The average US auto loan interest rate in the second quarter of 2018 was 9.40 percent for used cars and 5.76 percent for new vehicles, according to the credit bureau Experian. Since different factors affect your interest rate, it’s important to know what goes into determining it and how you might be able to get a better rate in the future.
4 Things that Influence Interest Rates
In order to determine your interest rate, a lender looks at many different factors. Here are four things they use:
- Credit score – Your credit score is the most important factor that determines what you qualify for. The higher your credit score, the lower the rate you typically are offered. For this reason, it's a good idea to check your credit score and credit reports before taking out an auto loan. There are many ways to check your credit score, including getting it directly from any of the three major credit bureaus for a fee. Your credit reports can be accessed through www.annualcreditreport.com, where you can request a complimentary copy from each of the three bureaus once every 12 months. Double check that everything is accurate, and dispute any negative marks that aren't.
- Income – When determining which loan program you qualify for, lenders look at your debt to income (DTI) ratio. Your DTI is calculated by adding up all of your monthly bills and dividing that by your pre-tax monthly income. In many cases, the lower the DTI ratio, the lower your interest rate.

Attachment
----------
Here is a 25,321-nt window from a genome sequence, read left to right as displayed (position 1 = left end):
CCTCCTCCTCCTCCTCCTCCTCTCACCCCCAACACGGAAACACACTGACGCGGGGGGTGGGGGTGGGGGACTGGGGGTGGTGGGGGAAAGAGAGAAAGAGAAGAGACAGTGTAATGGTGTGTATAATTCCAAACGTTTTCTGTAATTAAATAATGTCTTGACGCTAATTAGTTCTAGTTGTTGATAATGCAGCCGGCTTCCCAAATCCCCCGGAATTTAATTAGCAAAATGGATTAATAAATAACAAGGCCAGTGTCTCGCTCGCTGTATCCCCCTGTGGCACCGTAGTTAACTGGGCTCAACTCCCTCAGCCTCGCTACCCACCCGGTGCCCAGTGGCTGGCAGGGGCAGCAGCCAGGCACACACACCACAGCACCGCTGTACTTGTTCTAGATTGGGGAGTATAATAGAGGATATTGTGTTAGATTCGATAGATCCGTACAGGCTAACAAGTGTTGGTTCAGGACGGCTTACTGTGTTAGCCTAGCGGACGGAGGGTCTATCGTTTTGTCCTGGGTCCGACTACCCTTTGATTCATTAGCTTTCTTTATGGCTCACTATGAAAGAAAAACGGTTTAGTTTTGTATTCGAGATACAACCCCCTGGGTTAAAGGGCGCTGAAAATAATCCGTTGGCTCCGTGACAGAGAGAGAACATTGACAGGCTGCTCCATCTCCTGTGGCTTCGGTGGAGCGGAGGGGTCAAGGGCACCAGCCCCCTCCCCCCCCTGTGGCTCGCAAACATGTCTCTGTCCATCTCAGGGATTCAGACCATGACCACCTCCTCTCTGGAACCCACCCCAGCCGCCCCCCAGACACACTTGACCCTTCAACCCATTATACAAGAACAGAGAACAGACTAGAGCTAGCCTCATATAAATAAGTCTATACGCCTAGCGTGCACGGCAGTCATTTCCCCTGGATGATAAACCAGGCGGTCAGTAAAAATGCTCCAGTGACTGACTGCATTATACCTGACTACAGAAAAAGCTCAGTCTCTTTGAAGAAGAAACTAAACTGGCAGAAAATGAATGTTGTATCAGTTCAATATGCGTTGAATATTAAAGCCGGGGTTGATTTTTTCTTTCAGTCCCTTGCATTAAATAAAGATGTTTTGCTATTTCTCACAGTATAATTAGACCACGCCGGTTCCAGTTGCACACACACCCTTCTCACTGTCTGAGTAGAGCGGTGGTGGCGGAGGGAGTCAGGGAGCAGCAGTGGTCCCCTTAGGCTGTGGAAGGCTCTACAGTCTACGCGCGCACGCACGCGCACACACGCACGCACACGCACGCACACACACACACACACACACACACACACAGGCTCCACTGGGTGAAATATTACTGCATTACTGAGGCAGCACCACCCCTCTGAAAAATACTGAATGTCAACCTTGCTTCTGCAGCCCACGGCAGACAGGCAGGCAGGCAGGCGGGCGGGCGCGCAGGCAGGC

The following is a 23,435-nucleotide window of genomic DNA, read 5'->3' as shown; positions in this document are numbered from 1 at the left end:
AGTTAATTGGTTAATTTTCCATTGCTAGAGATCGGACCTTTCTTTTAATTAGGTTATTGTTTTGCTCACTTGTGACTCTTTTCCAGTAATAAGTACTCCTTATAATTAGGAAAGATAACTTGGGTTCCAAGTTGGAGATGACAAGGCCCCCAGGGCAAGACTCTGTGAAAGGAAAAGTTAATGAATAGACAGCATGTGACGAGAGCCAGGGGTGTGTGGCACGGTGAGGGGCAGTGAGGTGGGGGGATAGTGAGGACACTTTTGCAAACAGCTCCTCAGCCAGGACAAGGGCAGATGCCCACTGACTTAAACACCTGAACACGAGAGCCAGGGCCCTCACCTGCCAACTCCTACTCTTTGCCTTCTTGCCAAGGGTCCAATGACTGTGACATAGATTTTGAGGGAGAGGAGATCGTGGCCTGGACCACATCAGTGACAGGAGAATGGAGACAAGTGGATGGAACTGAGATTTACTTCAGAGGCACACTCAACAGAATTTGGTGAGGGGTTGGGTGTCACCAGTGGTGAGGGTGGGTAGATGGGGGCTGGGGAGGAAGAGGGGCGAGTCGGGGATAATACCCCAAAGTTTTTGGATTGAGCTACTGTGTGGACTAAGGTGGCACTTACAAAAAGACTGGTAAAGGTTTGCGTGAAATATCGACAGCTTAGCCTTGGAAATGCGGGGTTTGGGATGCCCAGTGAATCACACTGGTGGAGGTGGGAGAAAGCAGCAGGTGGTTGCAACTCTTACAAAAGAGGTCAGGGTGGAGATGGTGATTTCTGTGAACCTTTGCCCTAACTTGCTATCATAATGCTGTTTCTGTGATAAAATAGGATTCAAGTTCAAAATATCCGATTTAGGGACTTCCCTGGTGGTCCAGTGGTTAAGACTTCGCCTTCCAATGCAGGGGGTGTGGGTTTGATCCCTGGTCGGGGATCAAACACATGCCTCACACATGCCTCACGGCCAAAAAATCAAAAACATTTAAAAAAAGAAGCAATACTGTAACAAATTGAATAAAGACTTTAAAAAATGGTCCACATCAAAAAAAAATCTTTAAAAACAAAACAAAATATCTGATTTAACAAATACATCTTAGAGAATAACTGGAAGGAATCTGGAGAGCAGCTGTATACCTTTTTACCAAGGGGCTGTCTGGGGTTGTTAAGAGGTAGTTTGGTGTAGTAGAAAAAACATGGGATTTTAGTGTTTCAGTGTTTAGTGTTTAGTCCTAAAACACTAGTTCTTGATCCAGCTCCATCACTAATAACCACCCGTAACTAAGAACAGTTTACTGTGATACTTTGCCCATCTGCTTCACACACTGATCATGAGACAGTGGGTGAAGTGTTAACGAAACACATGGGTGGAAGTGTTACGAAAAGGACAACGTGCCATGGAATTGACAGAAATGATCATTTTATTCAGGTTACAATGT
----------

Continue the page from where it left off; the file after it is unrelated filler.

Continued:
- Loan length – The loan term you pick can influence your interest rate. Generally, lenders offer higher rates on longer loans than shorter ones. The shorter the loan term, the quicker you can pay off the loan and the lower your interest charges are. The downside to a shorter loan term is a higher monthly payment.
- Vehicle’s age – Used cars are generally the best option for subprime consumers. Although used vehicles are generally cheaper, the bad news is that they typically come with higher interest rates than new cars. This doesn’t mean you can’t get a good deal. You just need to be prepared if the interest rate is higher than you thought it'd be.
The Bottom Line
When dealing with subprime auto loans, you can expect your interest rate to be higher than average. However, you can use the car loan to help improve your credit for good by making all of your payments on time. Plus, you may be able to refinance for a better rate once you've improved your credit score.
If you’re dealing with credit issues and need an auto loan, Drivers Lane is here to help. We want to connect you to a local dealership that specializes in helping people with imperfect credit. Get started today by completing our easy and secure online auto loan request form.